The Agony of Gethsemane
As Jesus prayed on the mount of Olives, “his sweat became as it were great drops of blood falling down upon the ground” (Lk. 22:44). Did blood actually come from the Lord’s skin, or is the language merely a figure of speech emphasizing the Savior’s agony?
The only New Testament writer to mention this phenomenon is Luke, a physician (Col. 4:14). There are two matters worthy of note. First, what does the grammar actually say, or imply? Second, what is the nature of the medical evidence that may pertain to this situation?
Initially, let us look at the grammar. The expression that contains the point of controversy is “as it were.” Actually, there is but a solitary Greek word by which the phrase has been rendered into English. The original says: “. . . his sweat became as
hosei great drops [
thromboi – clots] of blood.” The term
hosei is an adverb which normally expresses a comparison. That does not mean, however, that its usage always demands a circumstance that is void of actuality.
For example, at his baptism, the Gospel writers declare that Christ saw “the Spirit of God descending as a dove” (see Mt. 3:16; cf. Mk. 1:10; Jn. 1:32). Though the writers suggest that the Spirit came down “as a dove,” it is clear, especially from Luke’s account, that an actual dove appeared. He says that “the Holy Spirit descended in a bodily form, as a dove, upon him” (3:22). The grammar does not, therefore, absolutely exclude the idea that Jesus literally sweated blood.
Scholars are divided concerning the significance of Luke’s language in this text. Many allege that only a simile is involved. A recent writer notes: “The sweating was apparently so profuse that it looked like blood dripping from a wound” (Liefeld, 1032).
Some are rather adamant regarding this view. Geldenhuys, quoting Zahn, declares:
“As Luke, by the use of
hosei, says plainly enough that he is using a simile, and is speaking neither of a change of sweat into drops of blood nor of a mixture of sweat with blood, his meaning cannot be that in these words he is describing something physically miraculous” (577).
A “miracle” is not alleged by those who contend for actual blood.
In contrast, Godet says:
“The words, as it were drops, express more than a simple comparison between the density of the sweat and that of blood. The words denote that the sweat itself resembled blood. Phenomena of frequent occurrence demonstrate how immediately the blood, the seat of life, is under the empire of moral impressions. Does not a feeling of shame cause the blood to rise to the face?” (quoted by Oesterley, 215).
Alford thinks that the figurative approach nullifies the force of the sentence (432).
The fact is, the concept of blood mingled with sweat is not unique to the New Testament. Aristotle, in his Parts of Animals (iii.5), alluded to “bloody sweat.” Galen, the famous Greek physician of the 2nd century, spoke of the situation where “the pores are so vastly dilated by a copious and fervent spirit, that even blood issues through them and constitutes a bloody sweat” (quoted by Martin, 686).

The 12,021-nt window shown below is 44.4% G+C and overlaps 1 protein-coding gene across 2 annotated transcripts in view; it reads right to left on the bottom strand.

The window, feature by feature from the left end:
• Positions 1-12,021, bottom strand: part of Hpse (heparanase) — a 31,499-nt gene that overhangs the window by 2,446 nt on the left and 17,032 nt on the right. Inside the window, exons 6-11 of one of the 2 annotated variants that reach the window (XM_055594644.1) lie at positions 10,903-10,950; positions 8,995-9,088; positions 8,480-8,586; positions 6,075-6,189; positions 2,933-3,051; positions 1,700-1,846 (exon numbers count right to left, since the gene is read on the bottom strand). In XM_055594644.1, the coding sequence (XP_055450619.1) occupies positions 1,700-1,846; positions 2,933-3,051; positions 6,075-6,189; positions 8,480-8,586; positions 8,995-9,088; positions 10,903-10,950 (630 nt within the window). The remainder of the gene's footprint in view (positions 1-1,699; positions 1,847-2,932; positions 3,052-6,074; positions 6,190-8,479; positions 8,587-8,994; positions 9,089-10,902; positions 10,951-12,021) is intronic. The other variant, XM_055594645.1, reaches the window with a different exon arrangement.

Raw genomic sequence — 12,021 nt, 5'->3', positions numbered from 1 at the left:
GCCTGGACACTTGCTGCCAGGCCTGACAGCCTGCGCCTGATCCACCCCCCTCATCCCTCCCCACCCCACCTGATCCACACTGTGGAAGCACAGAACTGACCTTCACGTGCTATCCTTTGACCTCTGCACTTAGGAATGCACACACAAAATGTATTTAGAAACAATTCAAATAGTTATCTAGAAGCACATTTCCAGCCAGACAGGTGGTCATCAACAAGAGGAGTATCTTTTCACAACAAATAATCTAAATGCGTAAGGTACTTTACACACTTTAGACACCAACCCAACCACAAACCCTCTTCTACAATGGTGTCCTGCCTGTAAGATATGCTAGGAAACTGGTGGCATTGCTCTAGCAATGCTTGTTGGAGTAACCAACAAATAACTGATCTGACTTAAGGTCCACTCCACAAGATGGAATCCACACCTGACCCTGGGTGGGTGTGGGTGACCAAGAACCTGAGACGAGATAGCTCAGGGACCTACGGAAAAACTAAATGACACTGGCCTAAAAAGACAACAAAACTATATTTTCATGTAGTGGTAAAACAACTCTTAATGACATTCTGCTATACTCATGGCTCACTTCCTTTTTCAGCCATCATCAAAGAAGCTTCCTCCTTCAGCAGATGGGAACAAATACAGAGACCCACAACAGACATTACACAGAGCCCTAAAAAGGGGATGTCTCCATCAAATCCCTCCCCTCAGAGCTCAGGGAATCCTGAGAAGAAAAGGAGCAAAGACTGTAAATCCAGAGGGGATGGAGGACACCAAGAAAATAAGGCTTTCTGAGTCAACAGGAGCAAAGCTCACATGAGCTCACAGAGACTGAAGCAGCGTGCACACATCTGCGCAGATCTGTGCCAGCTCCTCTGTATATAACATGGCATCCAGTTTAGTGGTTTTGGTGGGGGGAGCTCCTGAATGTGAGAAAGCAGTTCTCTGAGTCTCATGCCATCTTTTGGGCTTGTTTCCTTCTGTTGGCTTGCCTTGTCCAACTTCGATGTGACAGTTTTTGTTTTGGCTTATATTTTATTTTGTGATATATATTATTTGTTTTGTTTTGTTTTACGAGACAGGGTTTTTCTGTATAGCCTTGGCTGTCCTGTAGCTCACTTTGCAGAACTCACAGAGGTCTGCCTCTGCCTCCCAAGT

In 1874, William Stroud, a London physician, authored a book titled The Physical Cause of the Death of Christ. Therein the doctor argued that bloody sweat is indeed possible under extreme emotional exertion, especially in cases of anxiety and terror. Dr. Stroud, who had the reputation of being a “careful writer,” cited a number of cases to illustrate his thesis (see McClintock, 838).
In 1986, an article titled, “On the Physical Death of Jesus Christ,” appeared in the prestigious Journal of the American Medical Association. It was authored by Dr. William Edwards (a pathologist with the Mayo Clinic), Wesley Gabel, a biblical scholar, and Floyd Hosmer, a specialist in medical graphics at the Mayo Clinic. These gentlemen suggested that Luke’s description of the agonizing event is perfectly consistent with a condition known as “hematidrosis,” in which there can be hemorrhaging into the sweat ducts during periods of acute emotional distress. In such cases, the skin becomes fragile and tender, and subcutaneous capillaries can dilate to such an extent that they burst, causing blood to ooze from the skin (Edwards, et al.).
Did Jesus, then, actually sweat blood in those dark hours? One may have to conclude that the language is a bit too ambiguous to reach a dogmatic conclusion. The grammatical format seems to allow that view, and medical evidence supports the possibility. More than this we probably should not say.
- Alford, Henry (n.d.), The New Testament for English Readers (Chicago: Moody).
- Edwards, William, Gabel, Wesley, & Hosmer, Floyd (1986), Journal of the American Medical Association (Vol. 255, March 21).
- Geldenhuys, Norval (1951), The Gospel of Luke (Grand Rapids: Eerdmans).
- Liefeld, Walter (1984), The Expositor’s Bible Commentary (Grand Rapids: Zondervan), 8.
- Martin, G. Currie (1909), Dictionary of Christ and the Gospels, J. Hasting, ed. (Edinburgh: T.&T. Clark), II.
- McClintock, John & Strong, James (1968), Cyclopedia of Biblical, Ecclesiastical, and Theological Literature (Grand Rapids: Baker), I.
- Oesterley, W.O.E. (1906), Dictionary of Christ and the Gospels, J. Hastings, ed. (Edinburgh: T.&T. Clark), I.
About the Author
Wayne Jackson has written for and edited the Christian Courier since its inception in 1965. He has also written several books on a variety of biblical topics including The Bible and Science, Creation, Evolution, and the Age of the Earth, The Bible on Trial, and a number of commentaries. He lives in Stockton, California with his dear wife, and life-long partner, Betty.